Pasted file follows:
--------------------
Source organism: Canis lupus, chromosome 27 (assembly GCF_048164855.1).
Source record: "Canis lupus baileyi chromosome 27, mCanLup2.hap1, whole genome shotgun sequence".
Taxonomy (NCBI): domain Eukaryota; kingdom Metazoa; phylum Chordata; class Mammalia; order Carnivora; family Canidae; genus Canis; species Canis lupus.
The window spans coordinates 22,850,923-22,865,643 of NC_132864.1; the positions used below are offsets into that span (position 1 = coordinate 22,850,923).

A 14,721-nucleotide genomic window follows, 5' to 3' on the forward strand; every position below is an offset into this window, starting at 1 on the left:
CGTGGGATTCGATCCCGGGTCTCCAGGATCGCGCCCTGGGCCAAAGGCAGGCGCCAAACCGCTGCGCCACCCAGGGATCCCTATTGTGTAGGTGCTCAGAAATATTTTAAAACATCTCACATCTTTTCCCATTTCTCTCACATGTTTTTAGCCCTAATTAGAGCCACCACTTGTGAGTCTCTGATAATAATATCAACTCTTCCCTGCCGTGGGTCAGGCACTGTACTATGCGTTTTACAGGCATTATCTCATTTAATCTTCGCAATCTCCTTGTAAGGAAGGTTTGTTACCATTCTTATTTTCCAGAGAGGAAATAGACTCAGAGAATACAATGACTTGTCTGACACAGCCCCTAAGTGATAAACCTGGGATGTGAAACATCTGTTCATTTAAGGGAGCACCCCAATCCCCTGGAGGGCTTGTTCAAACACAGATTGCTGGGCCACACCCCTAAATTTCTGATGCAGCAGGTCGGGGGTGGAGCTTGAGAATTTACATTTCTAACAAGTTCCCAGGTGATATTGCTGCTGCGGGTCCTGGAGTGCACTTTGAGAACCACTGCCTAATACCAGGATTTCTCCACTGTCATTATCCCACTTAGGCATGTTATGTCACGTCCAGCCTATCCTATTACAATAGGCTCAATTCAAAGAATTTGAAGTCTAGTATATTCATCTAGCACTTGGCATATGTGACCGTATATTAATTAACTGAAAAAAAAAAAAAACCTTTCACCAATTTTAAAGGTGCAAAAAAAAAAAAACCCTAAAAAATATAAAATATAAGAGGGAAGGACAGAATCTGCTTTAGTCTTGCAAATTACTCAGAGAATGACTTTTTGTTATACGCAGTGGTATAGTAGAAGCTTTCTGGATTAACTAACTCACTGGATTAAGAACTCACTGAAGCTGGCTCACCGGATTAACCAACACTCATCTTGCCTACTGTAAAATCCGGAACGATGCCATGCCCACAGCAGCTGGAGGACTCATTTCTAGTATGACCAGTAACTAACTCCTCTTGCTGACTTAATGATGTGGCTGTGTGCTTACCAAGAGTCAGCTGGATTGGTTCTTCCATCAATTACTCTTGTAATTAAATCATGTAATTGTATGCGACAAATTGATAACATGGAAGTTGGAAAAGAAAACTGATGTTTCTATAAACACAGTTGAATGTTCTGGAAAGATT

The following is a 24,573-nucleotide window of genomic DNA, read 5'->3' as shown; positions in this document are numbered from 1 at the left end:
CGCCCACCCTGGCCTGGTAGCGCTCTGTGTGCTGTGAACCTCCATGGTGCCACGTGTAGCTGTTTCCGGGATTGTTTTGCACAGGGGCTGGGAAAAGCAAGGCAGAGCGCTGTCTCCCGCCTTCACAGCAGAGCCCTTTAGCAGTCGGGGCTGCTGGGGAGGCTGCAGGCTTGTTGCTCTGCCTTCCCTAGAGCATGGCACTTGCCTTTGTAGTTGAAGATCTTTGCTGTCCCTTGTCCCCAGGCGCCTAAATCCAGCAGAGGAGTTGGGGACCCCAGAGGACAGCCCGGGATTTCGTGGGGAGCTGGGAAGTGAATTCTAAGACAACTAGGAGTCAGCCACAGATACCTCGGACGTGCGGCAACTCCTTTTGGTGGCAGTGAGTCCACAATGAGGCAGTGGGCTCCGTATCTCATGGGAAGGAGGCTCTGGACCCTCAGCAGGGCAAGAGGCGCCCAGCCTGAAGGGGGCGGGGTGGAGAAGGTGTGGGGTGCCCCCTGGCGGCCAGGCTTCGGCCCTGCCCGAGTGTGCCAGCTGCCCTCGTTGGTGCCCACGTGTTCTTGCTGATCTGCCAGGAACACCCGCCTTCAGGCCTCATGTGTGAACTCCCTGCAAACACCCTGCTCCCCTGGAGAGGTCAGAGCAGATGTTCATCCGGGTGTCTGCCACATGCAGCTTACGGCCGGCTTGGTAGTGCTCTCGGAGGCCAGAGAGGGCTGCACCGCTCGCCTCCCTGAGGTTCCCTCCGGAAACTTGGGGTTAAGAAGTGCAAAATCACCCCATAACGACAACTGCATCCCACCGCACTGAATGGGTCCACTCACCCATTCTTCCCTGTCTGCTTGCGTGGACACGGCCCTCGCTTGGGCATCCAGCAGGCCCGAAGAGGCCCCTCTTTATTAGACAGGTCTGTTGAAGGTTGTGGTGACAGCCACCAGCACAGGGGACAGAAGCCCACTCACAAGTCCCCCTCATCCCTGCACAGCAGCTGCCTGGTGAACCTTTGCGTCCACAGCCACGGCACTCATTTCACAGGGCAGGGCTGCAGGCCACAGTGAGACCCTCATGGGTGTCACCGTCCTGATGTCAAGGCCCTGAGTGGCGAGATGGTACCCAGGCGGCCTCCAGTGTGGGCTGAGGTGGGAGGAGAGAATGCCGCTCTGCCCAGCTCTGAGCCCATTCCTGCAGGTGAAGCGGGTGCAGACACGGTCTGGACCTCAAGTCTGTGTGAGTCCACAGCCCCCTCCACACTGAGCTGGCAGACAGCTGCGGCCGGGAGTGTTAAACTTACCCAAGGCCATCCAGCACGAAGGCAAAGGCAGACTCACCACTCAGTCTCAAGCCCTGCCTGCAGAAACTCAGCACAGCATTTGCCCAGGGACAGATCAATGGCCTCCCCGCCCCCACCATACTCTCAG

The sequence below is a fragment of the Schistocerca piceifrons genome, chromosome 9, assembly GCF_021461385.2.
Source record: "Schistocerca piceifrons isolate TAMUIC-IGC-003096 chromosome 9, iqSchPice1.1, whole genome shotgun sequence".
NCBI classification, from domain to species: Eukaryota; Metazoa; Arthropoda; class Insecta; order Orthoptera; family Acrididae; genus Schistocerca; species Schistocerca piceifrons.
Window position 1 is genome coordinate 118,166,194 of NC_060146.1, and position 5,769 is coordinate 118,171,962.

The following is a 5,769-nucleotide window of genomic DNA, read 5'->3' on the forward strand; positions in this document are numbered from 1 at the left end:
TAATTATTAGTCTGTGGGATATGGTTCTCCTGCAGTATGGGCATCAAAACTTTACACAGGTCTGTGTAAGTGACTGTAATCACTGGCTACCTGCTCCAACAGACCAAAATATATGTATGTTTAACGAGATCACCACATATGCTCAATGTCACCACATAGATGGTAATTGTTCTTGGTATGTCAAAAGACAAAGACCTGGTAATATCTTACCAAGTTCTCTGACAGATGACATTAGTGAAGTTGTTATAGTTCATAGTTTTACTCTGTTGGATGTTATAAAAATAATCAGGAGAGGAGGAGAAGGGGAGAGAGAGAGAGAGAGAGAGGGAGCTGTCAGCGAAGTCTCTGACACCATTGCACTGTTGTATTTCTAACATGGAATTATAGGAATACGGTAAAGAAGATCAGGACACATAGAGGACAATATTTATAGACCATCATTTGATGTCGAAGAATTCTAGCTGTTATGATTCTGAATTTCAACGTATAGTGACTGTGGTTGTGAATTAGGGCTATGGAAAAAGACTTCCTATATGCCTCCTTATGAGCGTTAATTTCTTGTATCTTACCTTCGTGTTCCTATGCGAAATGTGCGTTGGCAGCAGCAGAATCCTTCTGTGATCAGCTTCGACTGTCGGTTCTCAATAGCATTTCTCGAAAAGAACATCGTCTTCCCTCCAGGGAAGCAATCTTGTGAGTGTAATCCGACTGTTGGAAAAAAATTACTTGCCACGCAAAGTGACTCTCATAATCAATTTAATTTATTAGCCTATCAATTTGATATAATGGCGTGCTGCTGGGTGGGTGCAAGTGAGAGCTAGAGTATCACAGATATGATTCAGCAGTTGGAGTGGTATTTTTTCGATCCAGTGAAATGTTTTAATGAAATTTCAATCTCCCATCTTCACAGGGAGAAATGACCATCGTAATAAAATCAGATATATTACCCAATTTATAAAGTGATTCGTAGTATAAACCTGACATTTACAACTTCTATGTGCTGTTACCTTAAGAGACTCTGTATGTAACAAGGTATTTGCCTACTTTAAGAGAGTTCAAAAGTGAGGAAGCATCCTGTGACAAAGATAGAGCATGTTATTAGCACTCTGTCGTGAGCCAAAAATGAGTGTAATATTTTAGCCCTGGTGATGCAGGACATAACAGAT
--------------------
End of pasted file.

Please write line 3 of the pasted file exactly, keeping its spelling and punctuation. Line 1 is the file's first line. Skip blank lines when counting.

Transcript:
Taxonomy (NCBI): domain Eukaryota; kingdom Metazoa; phylum Chordata; class Mammalia; order Carnivora; family Canidae; genus Canis; species Canis lupus.